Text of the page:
Associated Press: “The Santee Sioux tribe has already proven its business acumen, running a successful casino, a 120-room hotel and a 240-head buffalo ranch on the plains of South Dakota. But those enterprises have not been immune to competition and the lingering effects of the Great Recession, so the small tribe of 400 is undertaking a new venture – opening the nation’s first marijuana resort on its reservation. The experiment could offer a new money-making model for tribes nationwide seeking economic opportunities beyond casinos.”
Tucson Weekly: “While marijuana advocates look to legalize in Arizona, concerns remain about medical marijuana program. When Arizona voters approved medical marijuana in 2010, the traditionally conservative state did so tentatively. . . . State officials now call Arizona’s system a model for other states, and members of the pro-legalization campaign deem the system a big success. . . . However, opponents of marijuana legalization said the system is ‘cloaked in secrecy’ and questioned whether Arizona is a model state, pointing to factors like its high number of medical marijuana cardholders. They also raise concerns about a lack of transparency and question whether the system has hindered drug cartels as supporters claimed it would.”
Phoenix New Times: “An Arizona State University student and qualified patient under Arizona’s medical-marijuana law has been found guilty of possessing marijuana under a disputed law that altered the state’s voter-approved Medical Marijuana Act by banning the plant from the campuses of public colleges. The 2010 law already had prohibited possession even by qualified patients on K-12 campuses, but Arizona lawmakers — with the support of colleges — expanded the ban in 2012. Andre Maestas, now 20, was busted after he sat down randomly in the intersection of Forest Avenue and Lemon Street just past midnight on March 18. While investigating him for blocking a roadway, campus police searched his wallet and found his medical-marijuana card. That led to a raid of his dorm room and the discovery of .6 grams of marijuana and some smoking paraphernalia.”
Eastern Arizona Courier: “The backers of an initiative to regulate and tax cannabis (marijuana) like alcohol in Arizona announced Thursday that it has surpassed 75,000 registered voter signatures. The initiative needs 150,642 valid signatures to qualify for the 2016 ballot, but organizers have set a goal of obtaining 230,000 signatures.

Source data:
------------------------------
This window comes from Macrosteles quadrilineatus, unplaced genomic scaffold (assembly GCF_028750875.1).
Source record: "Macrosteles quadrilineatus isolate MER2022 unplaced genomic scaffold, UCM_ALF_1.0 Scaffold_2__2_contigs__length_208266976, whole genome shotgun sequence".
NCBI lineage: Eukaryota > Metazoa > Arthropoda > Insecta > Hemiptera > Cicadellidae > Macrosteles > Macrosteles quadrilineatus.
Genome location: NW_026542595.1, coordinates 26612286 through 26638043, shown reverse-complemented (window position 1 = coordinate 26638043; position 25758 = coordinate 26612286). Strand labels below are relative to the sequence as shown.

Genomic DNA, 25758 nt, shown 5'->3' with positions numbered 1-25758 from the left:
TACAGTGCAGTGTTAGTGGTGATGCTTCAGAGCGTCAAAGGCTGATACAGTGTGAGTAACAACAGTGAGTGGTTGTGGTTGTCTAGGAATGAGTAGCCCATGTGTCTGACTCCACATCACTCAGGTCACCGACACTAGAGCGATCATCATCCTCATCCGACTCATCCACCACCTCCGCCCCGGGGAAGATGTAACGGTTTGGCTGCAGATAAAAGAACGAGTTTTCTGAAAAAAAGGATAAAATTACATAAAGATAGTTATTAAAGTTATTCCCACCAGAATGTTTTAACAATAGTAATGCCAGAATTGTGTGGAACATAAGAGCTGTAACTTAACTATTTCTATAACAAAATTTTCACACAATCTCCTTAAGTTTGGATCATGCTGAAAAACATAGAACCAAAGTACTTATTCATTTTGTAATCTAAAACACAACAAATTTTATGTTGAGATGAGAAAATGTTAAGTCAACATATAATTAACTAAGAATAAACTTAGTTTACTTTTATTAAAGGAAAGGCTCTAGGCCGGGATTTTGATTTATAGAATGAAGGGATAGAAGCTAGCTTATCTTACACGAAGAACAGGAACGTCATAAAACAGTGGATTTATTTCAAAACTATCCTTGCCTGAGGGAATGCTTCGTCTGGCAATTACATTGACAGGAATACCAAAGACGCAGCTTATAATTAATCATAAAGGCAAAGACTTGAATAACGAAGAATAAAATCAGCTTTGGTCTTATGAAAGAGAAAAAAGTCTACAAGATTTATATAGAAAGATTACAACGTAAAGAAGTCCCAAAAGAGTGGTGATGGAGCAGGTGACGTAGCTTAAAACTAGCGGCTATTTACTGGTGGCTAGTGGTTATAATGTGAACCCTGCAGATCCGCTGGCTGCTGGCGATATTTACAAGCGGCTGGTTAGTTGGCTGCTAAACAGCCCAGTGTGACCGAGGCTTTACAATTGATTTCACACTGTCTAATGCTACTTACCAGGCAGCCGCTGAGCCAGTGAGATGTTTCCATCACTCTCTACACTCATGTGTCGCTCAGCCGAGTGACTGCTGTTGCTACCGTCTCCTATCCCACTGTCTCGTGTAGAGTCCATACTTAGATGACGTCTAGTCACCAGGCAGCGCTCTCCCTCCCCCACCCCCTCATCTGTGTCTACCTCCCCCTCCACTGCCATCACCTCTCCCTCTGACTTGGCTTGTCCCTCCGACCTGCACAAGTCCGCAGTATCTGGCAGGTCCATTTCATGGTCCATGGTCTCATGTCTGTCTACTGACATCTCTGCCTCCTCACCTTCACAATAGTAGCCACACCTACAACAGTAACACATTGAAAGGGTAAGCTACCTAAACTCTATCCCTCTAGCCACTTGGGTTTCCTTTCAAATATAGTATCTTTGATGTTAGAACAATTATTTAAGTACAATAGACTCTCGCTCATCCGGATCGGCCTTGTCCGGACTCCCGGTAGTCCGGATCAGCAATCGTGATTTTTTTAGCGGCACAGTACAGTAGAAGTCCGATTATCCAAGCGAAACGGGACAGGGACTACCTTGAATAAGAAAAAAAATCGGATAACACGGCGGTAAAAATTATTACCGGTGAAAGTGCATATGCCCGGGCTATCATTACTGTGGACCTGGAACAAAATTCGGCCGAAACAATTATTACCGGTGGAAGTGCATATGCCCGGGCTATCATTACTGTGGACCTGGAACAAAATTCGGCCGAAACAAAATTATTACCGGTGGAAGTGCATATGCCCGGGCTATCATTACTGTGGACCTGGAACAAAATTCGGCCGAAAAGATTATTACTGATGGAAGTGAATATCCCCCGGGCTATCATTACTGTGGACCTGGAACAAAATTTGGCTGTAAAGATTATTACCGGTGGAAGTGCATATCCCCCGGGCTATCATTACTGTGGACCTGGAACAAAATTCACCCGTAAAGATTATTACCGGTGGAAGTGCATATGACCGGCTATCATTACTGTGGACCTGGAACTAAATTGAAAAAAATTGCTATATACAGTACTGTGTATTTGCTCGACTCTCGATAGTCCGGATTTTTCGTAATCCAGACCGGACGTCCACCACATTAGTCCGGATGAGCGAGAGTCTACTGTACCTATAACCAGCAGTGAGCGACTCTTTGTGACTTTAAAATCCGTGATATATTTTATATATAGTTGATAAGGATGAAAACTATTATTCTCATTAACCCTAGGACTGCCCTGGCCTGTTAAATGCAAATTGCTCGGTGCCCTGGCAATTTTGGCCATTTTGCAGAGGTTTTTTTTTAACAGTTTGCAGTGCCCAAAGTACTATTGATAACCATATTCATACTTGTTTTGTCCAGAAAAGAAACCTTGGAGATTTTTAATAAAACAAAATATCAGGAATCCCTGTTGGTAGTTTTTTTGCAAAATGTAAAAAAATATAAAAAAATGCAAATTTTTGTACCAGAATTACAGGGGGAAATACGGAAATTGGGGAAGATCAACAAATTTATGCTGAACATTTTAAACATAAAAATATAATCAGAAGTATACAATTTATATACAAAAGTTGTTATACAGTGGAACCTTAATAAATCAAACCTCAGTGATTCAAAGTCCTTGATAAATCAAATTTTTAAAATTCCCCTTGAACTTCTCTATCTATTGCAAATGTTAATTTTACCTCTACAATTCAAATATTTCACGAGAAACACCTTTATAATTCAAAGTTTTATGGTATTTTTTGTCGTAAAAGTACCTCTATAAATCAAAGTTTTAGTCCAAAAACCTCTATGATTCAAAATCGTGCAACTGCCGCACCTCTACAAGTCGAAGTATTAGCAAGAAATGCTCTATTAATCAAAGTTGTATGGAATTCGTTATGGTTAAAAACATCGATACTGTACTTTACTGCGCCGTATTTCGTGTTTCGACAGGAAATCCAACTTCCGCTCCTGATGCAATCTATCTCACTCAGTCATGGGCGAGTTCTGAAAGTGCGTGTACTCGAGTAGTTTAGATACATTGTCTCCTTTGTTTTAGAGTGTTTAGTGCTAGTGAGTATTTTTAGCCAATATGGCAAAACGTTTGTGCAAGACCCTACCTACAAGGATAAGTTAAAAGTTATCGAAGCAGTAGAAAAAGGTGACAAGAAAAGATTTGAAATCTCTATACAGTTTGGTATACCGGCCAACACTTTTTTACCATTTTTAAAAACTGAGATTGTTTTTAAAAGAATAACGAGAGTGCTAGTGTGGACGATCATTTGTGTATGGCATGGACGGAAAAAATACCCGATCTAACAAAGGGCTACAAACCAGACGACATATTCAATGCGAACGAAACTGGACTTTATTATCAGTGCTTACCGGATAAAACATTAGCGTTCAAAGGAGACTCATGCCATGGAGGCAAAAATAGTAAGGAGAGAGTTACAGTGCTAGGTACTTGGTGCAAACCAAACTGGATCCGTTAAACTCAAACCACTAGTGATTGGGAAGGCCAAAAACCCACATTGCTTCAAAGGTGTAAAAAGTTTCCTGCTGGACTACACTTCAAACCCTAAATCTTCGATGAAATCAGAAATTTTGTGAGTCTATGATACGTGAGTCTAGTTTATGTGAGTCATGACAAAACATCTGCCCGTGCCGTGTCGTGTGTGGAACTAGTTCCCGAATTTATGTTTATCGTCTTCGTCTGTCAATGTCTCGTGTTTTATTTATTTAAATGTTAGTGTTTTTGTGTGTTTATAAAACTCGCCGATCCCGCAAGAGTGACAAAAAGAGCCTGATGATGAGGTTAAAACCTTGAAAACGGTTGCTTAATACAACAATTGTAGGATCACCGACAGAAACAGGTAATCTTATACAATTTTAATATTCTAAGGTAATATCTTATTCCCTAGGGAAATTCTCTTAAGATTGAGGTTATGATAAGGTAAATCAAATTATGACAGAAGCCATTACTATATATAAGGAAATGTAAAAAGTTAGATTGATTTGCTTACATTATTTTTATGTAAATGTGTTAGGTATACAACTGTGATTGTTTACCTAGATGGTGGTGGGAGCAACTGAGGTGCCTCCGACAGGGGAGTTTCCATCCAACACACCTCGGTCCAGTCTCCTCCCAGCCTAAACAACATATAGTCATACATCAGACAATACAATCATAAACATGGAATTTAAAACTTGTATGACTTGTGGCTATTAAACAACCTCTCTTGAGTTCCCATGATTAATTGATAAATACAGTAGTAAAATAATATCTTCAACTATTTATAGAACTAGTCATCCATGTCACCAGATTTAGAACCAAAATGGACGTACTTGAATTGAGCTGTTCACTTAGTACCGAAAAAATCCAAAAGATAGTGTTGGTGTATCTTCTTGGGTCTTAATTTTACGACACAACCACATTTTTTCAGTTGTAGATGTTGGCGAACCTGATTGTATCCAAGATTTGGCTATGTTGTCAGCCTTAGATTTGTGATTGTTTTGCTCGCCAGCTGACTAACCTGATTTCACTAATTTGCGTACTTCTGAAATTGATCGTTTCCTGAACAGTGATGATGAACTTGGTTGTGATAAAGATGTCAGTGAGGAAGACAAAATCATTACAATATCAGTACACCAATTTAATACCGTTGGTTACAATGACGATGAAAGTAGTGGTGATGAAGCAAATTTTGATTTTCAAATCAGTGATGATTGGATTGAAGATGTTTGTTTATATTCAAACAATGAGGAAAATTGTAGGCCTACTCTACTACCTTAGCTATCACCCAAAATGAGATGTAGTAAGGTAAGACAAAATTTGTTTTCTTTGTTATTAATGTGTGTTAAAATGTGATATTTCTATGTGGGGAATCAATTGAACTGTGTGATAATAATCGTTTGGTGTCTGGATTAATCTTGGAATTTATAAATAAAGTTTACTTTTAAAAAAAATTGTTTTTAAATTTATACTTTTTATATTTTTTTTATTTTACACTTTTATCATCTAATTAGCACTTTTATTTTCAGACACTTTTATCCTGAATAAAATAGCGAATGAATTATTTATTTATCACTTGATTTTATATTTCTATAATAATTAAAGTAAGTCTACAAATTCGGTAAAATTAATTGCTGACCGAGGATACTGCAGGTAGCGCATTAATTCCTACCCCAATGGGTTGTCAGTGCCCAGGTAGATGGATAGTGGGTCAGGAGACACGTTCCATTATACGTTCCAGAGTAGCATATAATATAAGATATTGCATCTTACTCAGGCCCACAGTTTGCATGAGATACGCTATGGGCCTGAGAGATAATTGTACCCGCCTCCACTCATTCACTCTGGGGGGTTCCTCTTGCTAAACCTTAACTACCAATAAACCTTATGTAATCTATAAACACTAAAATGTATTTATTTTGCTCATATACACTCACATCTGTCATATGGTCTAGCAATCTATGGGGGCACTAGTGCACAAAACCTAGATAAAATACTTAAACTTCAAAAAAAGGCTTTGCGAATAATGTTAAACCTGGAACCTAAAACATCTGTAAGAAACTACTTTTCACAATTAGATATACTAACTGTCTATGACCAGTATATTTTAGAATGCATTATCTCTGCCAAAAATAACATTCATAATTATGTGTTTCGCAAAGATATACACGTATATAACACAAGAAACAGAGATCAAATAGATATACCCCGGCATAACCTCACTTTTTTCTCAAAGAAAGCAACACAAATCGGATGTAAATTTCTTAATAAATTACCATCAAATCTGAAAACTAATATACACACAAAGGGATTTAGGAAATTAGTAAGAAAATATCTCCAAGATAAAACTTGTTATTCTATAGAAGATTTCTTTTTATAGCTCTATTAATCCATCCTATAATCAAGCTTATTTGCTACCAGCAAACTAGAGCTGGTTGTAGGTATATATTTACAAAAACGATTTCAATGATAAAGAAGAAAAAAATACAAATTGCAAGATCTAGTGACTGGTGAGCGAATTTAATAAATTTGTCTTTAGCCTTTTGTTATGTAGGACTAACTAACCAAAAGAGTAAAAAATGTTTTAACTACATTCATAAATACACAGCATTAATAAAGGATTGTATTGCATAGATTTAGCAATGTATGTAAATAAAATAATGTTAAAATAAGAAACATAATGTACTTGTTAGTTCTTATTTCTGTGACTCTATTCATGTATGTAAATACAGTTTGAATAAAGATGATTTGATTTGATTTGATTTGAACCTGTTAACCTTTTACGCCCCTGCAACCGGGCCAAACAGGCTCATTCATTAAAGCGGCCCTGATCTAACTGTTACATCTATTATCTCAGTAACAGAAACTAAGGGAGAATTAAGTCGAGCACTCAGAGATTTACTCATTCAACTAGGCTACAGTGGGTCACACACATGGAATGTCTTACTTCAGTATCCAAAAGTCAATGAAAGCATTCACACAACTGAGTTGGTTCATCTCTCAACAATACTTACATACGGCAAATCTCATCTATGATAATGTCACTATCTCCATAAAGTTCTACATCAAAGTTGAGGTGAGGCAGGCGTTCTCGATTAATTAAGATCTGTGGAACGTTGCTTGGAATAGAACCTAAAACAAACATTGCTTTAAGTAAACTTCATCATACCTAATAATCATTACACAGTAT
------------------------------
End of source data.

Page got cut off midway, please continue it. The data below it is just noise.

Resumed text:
Phoenix New Times: “In a sign that may bode well for legalization in Arizona next year, Colorado Governor John Hickenlooper sounds surprisingly upbeat about his state’s bold marijuana law in an interview with New Times‘ sister publication in Denver, Westword. Opponents of planned ballot measures in Arizona for the November 2016 election often point to Colorado as a failed experiment that Arizona shouldn’t repeat. At an upcoming seminar by legalization opponents, for instance, six of seven speakers are from Colorado and will no doubt try to steer the audience toward the false idea that Arizona’s neighboring state is a disaster because of marijuana. Hickenlooper . . . opposed the historic 2012 measure that legalized pot for adults 21 and older. But in the interview published on Wednesday inWestword, he says legalization hasn’t been so bad, after all.”
Phoenix New Times: “The thought of possibly spending close to 100 years in prison terrifies Kyle Catlin. But he’s mostly concerned about his mom. She’s not in the best of health. If something were to happen to her, ‘I may not even be allowed to leave prison to go to my mom’s funeral, and that’s super f***** up,’ he says. . . . The 27-year-old is facing 10-plus felony charges, including marijuana possession and sale, attempted production, and possession of drug paraphernalia. He has two separate cases with different accusations under his name. Catlin, a medical marijuana patient and certified caregiver, swears his actions more than three years ago are protected by the law.”
Daily Mail: “A bizarre syndrome that makes heavy cannabis users violently ill and leads them to take frequent hot baths to ease the pain has been reported by doctors. Symptoms of the illness include severe stomach pain, nausea and vomiting – and bathing in very hot water up to five times a day for relief.”